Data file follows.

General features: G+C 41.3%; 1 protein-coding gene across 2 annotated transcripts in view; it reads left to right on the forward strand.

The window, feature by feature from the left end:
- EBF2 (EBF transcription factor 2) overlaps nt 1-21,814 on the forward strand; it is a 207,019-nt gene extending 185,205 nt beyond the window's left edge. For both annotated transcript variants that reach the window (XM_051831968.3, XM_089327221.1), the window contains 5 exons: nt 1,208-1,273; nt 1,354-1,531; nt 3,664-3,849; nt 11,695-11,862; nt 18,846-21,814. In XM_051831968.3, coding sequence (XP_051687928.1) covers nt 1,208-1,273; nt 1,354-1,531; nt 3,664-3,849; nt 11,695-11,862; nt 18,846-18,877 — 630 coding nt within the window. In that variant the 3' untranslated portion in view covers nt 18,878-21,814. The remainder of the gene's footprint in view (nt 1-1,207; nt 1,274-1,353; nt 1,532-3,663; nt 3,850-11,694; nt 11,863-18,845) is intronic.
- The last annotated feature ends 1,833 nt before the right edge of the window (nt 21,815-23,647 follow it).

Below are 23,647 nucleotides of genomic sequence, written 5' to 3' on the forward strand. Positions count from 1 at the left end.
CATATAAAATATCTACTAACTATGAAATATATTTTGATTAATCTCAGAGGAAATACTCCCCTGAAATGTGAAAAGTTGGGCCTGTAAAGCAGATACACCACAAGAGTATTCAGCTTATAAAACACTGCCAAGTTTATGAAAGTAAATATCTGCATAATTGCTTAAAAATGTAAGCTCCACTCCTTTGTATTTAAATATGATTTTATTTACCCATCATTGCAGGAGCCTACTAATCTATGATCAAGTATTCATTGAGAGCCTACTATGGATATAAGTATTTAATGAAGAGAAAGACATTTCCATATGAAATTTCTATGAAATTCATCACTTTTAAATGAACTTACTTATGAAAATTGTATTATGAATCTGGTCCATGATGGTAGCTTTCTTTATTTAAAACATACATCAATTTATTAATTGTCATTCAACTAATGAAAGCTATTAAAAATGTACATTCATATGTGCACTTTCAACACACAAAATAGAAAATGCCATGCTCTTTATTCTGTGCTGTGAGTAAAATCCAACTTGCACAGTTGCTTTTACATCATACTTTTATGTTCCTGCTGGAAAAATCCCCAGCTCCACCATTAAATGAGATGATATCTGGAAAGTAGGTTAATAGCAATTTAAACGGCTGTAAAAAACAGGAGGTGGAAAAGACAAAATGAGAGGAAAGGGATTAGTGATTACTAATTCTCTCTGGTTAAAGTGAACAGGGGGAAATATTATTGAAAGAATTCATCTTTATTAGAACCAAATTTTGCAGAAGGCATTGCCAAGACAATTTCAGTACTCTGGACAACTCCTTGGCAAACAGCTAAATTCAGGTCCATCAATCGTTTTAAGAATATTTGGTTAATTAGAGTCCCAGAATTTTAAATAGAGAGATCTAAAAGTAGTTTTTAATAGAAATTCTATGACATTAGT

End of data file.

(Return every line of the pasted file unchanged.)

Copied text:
General features: G+C 41.3%; 1 protein-coding gene across 2 annotated transcripts in view; it reads left to right on the forward strand.

The window, feature by feature from the left end:
- EBF2 (EBF transcription factor 2) overlaps nt 1-21,814 on the forward strand; it is a 207,019-nt gene extending 185,205 nt beyond the window's left edge. For both annotated transcript variants that reach the window (XM_051831968.3, XM_089327221.1), the window contains 5 exons: nt 1,208-1,273; nt 1,354-1,531; nt 3,664-3,849; nt 11,695-11,862; nt 18,846-21,814. In XM_051831968.3, coding sequence (XP_051687928.1) covers nt 1,208-1,273; nt 1,354-1,531; nt 3,664-3,849; nt 11,695-11,862; nt 18,846-18,877 — 630 coding nt within the window. In that variant the 3' untranslated portion in view covers nt 18,878-21,814. The remainder of the gene's footprint in view (nt 1-1,207; nt 1,274-1,353; nt 1,532-3,663; nt 3,850-11,694; nt 11,863-18,845) is intronic.
- The last annotated feature ends 1,833 nt before the right edge of the window (nt 21,815-23,647 follow it).

Below are 23,647 nucleotides of genomic sequence, written 5' to 3' on the forward strand. Positions count from 1 at the left end.
CATATAAAATATCTACTAACTATGAAATATATTTTGATTAATCTCAGAGGAAATACTCCCCTGAAATGTGAAAAGTTGGGCCTGTAAAGCAGATACACCACAAGAGTATTCAGCTTATAAAACACTGCCAAGTTTATGAAAGTAAATATCTGCATAATTGCTTAAAAATGTAAGCTCCACTCCTTTGTATTTAAATATGATTTTATTTACCCATCATTGCAGGAGCCTACTAATCTATGATCAAGTATTCATTGAGAGCCTACTATGGATATAAGTATTTAATGAAGAGAAAGACATTTCCATATGAAATTTCTATGAAATTCATCACTTTTAAATGAACTTACTTATGAAAATTGTATTATGAATCTGGTCCATGATGGTAGCTTTCTTTATTTAAAACATACATCAATTTATTAATTGTCATTCAACTAATGAAAGCTATTAAAAATGTACATTCATATGTGCACTTTCAACACACAAAATAGAAAATGCCATGCTCTTTATTCTGTGCTGTGAGTAAAATCCAACTTGCACAGTTGCTTTTACATCATACTTTTATGTTCCTGCTGGAAAAATCCCCAGCTCCACCATTAAATGAGATGATATCTGGAAAGTAGGTTAATAGCAATTTAAACGGCTGTAAAAAACAGGAGGTGGAAAAGACAAAATGAGAGGAAAGGGATTAGTGATTACTAATTCTCTCTGGTTAAAGTGAACAGGGGGAAATATTATTGAAAGAATTCATCTTTATTAGAACCAAATTTTGCAGAAGGCATTGCCAAGACAATTTCAGTACTCTGGACAACTCCTTGGCAAACAGCTAAATTCAGGTCCATCAATCGTTTTAAGAATATTTGGTTAATTAGAGTCCCAGAATTTTAAATAGAGAGATCTAAAAGTAGTTTTTAATAGAAATTCTATGACATTAGT